“WHEN I have a bout of depression,” says Anna, “I have no motivation to do anything, not even the things I usually love to do. All I want to do is sleep. I often feel that I am unlovable, worthless, and a burden to others.”
“I thought about suicide,” recalls Julia. “I didn’t really want to die. I just wanted to stop feeling this way. I’m normally a caring person, but when I’m depressed, I care little about anyone or anything.”
Anna and Julia were in their early teens when they first experienced depression. While other young people might occasionally feel down, Anna and Julia had periods of depression that persisted for weeks or months at a time. “It’s like being stuck in a deep, dark hole with no way out,” Anna says. “You feel like you are losing your mind, losing who you are.”
Anna and Julia’s situation is not uncommon. The diagnosis of depression among the young appears to be increasing at an alarming rate, and depression is “the predominant cause of illness and disability for both boys and girls aged 10 to 19 years,” says the World Health Organization (WHO).
The symptoms of depression can appear during adolescence and may include changes in sleep patterns, appetite, and weight. Feelings of despair, hopelessness, sadness, and worthlessness may also appear. Other signs include social withdrawal, trouble concentrating or remembering, suicidal thoughts or actions, and medically unexplained symptoms. When mental-health professionals suspect depression, they usually look for groups of symptoms that persist for weeks and that disrupt a person’s everyday life.
POSSIBLE CAUSES OF TEEN DEPRESSION
According to WHO, “depression results from a complex interaction of social, psychological and biological factors.” These may include the following.
Physical factors. As was true in Julia’s case, depression often runs in families, suggesting that genetics can play a role, perhaps affecting chemical activity in the brain. Other physical risk factors include cardiovascular disease and changing hormone levels, as well as ongoing substance abuse, which may intensify depression, if not give rise to it.
Stress. While a little stress can be healthy, chronic or excessive stress can be physically and psychologically harmful, sometimes to the point of plunging a susceptible, or biologically vulnerable, teen into depression. That said, the exact causes of depression remain unclear and may involve a combination of factors, as mentioned earlier.
Stress-related factors linked to depression may include parental divorce or separation, the death of a loved one, physical or sexual abuse, a serious accident, illness, or a learning disability
CARE FOR YOUR MIND AND BODY
Moderate to severe depression is usually managed with medication and counseling by a mental-health professional. “Those who are strong do not need a physician, but those who are ill do.” And illness can affect any part of our body, including our brain! Lifestyle changes may also be advisable because our mind and body are closely connected.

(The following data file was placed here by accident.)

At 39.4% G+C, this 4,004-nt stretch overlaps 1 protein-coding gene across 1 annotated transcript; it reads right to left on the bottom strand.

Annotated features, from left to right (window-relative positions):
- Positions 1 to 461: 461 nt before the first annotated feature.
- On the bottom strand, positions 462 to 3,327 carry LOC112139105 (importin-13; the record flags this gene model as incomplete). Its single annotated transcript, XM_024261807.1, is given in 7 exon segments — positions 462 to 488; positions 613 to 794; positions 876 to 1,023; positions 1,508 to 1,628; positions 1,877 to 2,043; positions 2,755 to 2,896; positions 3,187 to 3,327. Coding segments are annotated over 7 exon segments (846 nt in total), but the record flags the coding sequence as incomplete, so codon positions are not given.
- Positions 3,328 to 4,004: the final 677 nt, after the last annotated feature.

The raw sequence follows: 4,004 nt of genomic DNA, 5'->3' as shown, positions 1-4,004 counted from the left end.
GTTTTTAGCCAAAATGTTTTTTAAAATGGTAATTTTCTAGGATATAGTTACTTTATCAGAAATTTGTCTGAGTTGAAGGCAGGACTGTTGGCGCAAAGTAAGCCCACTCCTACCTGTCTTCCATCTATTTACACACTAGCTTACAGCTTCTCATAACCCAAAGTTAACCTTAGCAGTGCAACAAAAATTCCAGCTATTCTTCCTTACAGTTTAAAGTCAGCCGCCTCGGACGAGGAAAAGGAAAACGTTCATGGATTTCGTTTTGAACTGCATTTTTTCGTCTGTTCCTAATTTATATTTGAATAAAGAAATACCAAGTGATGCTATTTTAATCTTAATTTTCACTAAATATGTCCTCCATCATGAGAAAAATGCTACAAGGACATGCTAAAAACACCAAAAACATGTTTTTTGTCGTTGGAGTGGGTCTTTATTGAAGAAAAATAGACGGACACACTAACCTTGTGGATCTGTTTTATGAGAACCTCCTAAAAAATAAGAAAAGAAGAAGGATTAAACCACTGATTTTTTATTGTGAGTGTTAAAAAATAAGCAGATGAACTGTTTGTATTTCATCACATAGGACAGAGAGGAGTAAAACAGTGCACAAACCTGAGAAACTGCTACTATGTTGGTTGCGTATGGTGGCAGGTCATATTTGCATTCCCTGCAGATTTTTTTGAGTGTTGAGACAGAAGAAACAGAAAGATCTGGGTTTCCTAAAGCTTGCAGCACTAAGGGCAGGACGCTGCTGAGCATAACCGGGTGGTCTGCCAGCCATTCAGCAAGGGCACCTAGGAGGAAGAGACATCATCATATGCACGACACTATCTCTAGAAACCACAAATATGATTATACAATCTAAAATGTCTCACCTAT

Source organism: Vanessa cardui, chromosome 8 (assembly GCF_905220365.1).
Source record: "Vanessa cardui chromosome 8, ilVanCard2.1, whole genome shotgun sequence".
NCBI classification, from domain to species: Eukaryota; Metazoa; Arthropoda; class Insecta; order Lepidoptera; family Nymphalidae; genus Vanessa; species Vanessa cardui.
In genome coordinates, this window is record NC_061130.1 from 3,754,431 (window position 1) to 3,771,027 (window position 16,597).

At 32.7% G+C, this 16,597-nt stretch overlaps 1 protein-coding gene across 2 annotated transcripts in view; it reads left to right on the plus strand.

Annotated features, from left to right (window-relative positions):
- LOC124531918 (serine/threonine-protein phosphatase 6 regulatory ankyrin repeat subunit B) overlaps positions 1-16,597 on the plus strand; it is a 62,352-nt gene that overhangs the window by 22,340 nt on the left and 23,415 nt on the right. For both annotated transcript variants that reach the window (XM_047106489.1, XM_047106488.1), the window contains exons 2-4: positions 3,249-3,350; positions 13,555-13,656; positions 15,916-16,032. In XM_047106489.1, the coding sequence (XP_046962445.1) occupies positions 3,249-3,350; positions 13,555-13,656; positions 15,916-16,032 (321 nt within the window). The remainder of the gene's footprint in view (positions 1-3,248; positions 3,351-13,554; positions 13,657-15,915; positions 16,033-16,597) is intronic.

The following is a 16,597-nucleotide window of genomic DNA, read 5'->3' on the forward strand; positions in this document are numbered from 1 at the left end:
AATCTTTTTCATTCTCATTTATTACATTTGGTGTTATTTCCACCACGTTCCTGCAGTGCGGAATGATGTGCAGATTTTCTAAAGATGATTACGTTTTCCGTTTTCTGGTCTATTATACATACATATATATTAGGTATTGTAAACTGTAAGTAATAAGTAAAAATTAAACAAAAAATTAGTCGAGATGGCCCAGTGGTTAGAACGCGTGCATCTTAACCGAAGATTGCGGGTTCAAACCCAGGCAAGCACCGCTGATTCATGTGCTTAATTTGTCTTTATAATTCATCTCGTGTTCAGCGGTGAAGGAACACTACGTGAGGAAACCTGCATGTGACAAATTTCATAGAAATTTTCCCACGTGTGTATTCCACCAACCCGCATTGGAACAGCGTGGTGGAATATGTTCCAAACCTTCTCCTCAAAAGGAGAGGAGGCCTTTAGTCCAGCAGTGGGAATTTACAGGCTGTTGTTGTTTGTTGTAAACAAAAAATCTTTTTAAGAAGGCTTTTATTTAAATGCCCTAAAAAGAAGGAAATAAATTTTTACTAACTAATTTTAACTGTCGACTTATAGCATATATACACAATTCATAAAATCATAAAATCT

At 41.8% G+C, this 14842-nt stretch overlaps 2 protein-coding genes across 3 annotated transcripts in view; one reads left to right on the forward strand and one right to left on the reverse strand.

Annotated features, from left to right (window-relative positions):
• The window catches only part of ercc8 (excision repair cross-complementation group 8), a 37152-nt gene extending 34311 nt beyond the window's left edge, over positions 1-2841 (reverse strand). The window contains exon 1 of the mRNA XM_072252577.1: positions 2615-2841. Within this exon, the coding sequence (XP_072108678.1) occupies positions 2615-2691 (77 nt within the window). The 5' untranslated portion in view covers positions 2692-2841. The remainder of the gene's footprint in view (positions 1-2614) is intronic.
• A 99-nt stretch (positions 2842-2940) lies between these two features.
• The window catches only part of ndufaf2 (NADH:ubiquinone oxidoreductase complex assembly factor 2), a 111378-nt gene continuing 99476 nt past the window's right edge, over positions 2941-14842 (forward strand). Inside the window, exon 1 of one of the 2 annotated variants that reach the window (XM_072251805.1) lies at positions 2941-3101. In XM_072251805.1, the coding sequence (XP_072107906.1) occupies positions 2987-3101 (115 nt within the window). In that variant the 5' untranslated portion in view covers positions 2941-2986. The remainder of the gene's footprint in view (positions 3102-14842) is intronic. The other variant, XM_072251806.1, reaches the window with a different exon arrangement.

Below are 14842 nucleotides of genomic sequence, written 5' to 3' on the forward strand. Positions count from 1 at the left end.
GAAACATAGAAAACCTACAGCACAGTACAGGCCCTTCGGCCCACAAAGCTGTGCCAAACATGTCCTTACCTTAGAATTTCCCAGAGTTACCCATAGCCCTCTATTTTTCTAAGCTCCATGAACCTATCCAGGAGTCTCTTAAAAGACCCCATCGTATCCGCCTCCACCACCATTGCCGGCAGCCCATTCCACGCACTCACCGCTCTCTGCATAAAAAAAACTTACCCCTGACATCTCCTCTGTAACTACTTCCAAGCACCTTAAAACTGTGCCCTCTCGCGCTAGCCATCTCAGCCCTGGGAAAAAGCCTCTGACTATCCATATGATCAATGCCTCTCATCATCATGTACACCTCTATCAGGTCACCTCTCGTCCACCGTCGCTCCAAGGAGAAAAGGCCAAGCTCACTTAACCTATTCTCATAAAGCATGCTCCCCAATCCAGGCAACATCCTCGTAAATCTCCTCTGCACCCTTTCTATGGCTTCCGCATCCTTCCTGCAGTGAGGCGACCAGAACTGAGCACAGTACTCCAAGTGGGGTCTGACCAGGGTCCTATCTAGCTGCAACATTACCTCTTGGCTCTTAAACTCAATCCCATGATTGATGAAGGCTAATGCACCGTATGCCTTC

If you suffer from depression, take reasonable measures to care for your physical and mental health. For instance, eat wholesome meals, get sufficient sleep, and exercise regularly. Exercise releases chemicals that can lift your mood, increase your energy, and improve your sleep. If possible, try to recognize triggers and early warning signs of a depressive mood and create a suitable plan of action. Confide in someone you trust. A supportive network of close family members and friends may help you to cope more effectively with your depression, possibly reducing symptoms. Record your thoughts and feelings in a journal
What Parents Can Do
Recognize that depressed teens may find it hard to express their feelings or may not understand what is happening to them. They may not even be aware of the symptoms of depression.
Teens tend to express their depression in ways different from those of adults, so be alert to major changes in your child’s behavior, eating habits, moods, sleep patterns, or social interactions
—especially if the changes persist for weeks.
Take seriously any comments or hints regarding suicide.
If you suspect depression (not just the blues), consider getting a professional diagnosis.
Help your teen adhere to the doctor’s prescribed treatment, and consult the doctor if you see no improvement or observe unpleasant side effects.
Have a stable family routine for eating, exercising, and sleeping.
Maintain good communication with your teen, and help him or her to deal with any stigma associated with depression.
Because depression can make one feel alone, ashamed, or worthless, regularly reassure your teen of your love.
Depression and Teenage Girls
The incidence of depression in teenage girls appears to be higher than that of boys. One factor may be the stress resulting from emotional, physical, or sexual harassment or abuse, which girls often have to cope with. “When a scary external world and a chaotic internal world collide,” wrote professional counselor Sharon Hersh, “the result is often overwhelming and confusing.” Girls may also be unduly influenced by media portrayals of the “ideal” body. A girl who sees herself as physically undesirable or who is overly concerned about peer approval may be more vulnerable to depression.
Share and stoped depresion